Gilman’s heroine is dependent on her husband, who uses his professional superiority to prolong the sickness and deterioration of his patient. However, Gilman provides a possible salvation, an escape from this vicious treatment. The feminine victim can be salvaged by gaining liberty over oppression and isolation. Although this salvation is possible, it demands a sacrifice. For the woman, the sacrifice is her sanity, as insanity provides a sense of anarchy and lawlessness toward the rules and regulations of society. It is the total denunciation of conformity provided by the cost of sanity. Therefore, Gilman emphasizes why she wrote the short story: It was not intended to drive people crazy, but to save people from being driven crazy, and it worked’’ (Gilman, 1913, para. 9).


Figure 4: The Yellow Wallpaper Book Cover (Gutenberg, 1899).
The Symbolism Behind The Yellow Wallpaper

The substantial symbolism ladened by The Yellow Wallpaper’’ is a certain acknowledgment of the condition under which the protagonist is. The wallpaper gradually appears to be less bearable for the woman, paralleling her mental condition. The woman figure behind the pattern is trying to escape the confining wallpaper. This exertion for liberty is an evocative action for the protagonist's inner world. The more palpable the figure behind the pattern becomes in the eyes of the protagonist, the more fragile her sanity becomes. This linear descent, therefore, links the two concepts of confinement and sanity to one another and provides a cause-and-effect relationship considering the overall mental state of the protagonist. Hence, the rest cure befalls inconclusive and an absolute bane of a treatment. The inadequate and inhumane ways of the rest cure secure the protagonist's certain descent into literal madness when she starts creeping across the room in which she dwells during the period of her secluded treatment. Therefore, the wallpaper functions as a manifestation bearing the notions of an incarcerating environment and an oppressing approach.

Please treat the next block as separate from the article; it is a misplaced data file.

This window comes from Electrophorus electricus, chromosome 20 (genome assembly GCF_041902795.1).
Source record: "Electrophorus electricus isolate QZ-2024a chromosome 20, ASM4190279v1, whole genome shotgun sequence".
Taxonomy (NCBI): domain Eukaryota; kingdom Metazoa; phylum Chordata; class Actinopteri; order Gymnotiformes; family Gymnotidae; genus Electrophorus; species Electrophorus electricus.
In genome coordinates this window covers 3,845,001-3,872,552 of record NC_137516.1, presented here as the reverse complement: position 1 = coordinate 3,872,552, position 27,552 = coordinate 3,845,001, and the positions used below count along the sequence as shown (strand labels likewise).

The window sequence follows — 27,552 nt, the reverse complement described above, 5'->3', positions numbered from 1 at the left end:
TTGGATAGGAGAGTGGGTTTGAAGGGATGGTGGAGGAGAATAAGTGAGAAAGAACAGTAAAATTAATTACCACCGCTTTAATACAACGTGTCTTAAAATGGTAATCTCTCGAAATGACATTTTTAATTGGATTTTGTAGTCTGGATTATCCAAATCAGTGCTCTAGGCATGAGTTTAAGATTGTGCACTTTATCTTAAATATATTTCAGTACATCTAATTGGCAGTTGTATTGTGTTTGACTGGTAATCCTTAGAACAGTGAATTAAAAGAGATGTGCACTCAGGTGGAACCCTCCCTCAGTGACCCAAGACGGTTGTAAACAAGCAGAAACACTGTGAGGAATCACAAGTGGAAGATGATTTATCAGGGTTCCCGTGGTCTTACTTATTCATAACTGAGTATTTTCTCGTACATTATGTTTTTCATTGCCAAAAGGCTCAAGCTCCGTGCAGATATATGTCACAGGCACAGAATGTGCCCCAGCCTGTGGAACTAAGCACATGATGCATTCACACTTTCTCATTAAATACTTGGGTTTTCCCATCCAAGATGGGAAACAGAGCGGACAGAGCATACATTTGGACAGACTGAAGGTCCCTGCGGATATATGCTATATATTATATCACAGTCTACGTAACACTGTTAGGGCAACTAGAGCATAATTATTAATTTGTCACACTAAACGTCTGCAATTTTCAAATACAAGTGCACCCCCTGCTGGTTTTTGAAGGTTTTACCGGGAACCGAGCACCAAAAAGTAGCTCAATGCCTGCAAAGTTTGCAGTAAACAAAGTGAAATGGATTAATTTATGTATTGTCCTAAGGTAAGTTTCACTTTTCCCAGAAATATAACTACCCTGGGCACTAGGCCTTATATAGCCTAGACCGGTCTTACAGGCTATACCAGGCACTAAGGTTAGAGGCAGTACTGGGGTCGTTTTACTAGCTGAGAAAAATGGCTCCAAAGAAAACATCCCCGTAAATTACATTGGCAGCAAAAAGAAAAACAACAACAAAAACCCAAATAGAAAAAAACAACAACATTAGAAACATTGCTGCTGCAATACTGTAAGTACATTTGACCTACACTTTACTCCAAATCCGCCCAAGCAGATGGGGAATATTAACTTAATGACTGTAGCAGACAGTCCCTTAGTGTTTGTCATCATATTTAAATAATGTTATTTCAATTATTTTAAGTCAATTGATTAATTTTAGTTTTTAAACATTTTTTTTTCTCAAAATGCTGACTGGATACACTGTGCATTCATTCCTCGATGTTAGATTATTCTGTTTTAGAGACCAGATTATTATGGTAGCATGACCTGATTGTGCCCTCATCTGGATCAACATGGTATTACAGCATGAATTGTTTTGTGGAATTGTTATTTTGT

The short story follows the woman’s approach to the wallpaper as well as her being influenced by it since, in the end, she wholly identifies with the wallpaper. On the one hand, the woman, upon giving birth to her son, experiences what is recognized today as postpartum depression; nevertheless, her husband does not necessarily take her condition seriously and believes she pretends to be sick. On the other hand, as a doctor, the husband’s approach to the rest cure is extremely strict, micromanaging his wife’s daily life regarding the food she eats, the people she interacts with, and her intellectual endeavors. Therefore, this oppressive approach reflects the male-dominant society’s desire to keep women inside the domestic sphere and refrain them from participating in creative outlets and social exchanges, thereby molding them down into the praised icon of the angel in the house studied above. Furthermore, the 'torturing' pattern of the wallpaper is a manifestation of the protagonist’s environment, which is governed by patriarchy and gender oppression. Women’s studies professor at the University of Illinois Paula Treichler writes, In 'The Yellow Wallpaper' we see consequences of the 'death sentence.' Woman is represented as childlike and dysfunctional. Her complaints are wholly circular, merely confirming the already-spoken patriarchal diagnosis’’ (Treichler, 1984, p. 71). The woman asks to be removed from the confining atmosphere, especially the room with the 'horrid paper' and barred windows. Yet again, the husband is far better at assessing her needs and requirements to heal and better her mental state; therefore, they stay in the 'haunted' mansion, as described by the woman. This marks the woman’s acknowledgment that the wallpaper is a permanent element in her life. As the rest cure continues to be a part of her life, the woman is left with nothing but examining the wallpaper all day and night. She recognizes the sub-pattern under the wallpaper, the figure of a woman lurking behind and trying to escape by shaking the pattern. Utterly absorbed by the alive paper, the woman starts to tear it down ever so slightly in order to help the woman figure escape from its pattern. On their last day of the rest cure, she locks the door to her room and tears the whole paper down. Her husband barges in and faints at the sight of his wife, creeping across the room, uttering I’ve got out at last,’’ and And I’ve pulled off most of the paper, so you can’t put me back!’’ (Gilman, 1892, para. 11). Then, the woman continues to creep over her husband’s body. This quotation further sheds light on the wallpaper as a stand-in for her imprisonment. However, her freedom will be one that is extremely short-lived since her husband has merely fainted, not died. This means that a limited sense of liberation from the patriarchy is attainable on the condition that one expenses their sanity, and the limitation is brought by the time period in which the freedom is experienced, which is fatally feeble.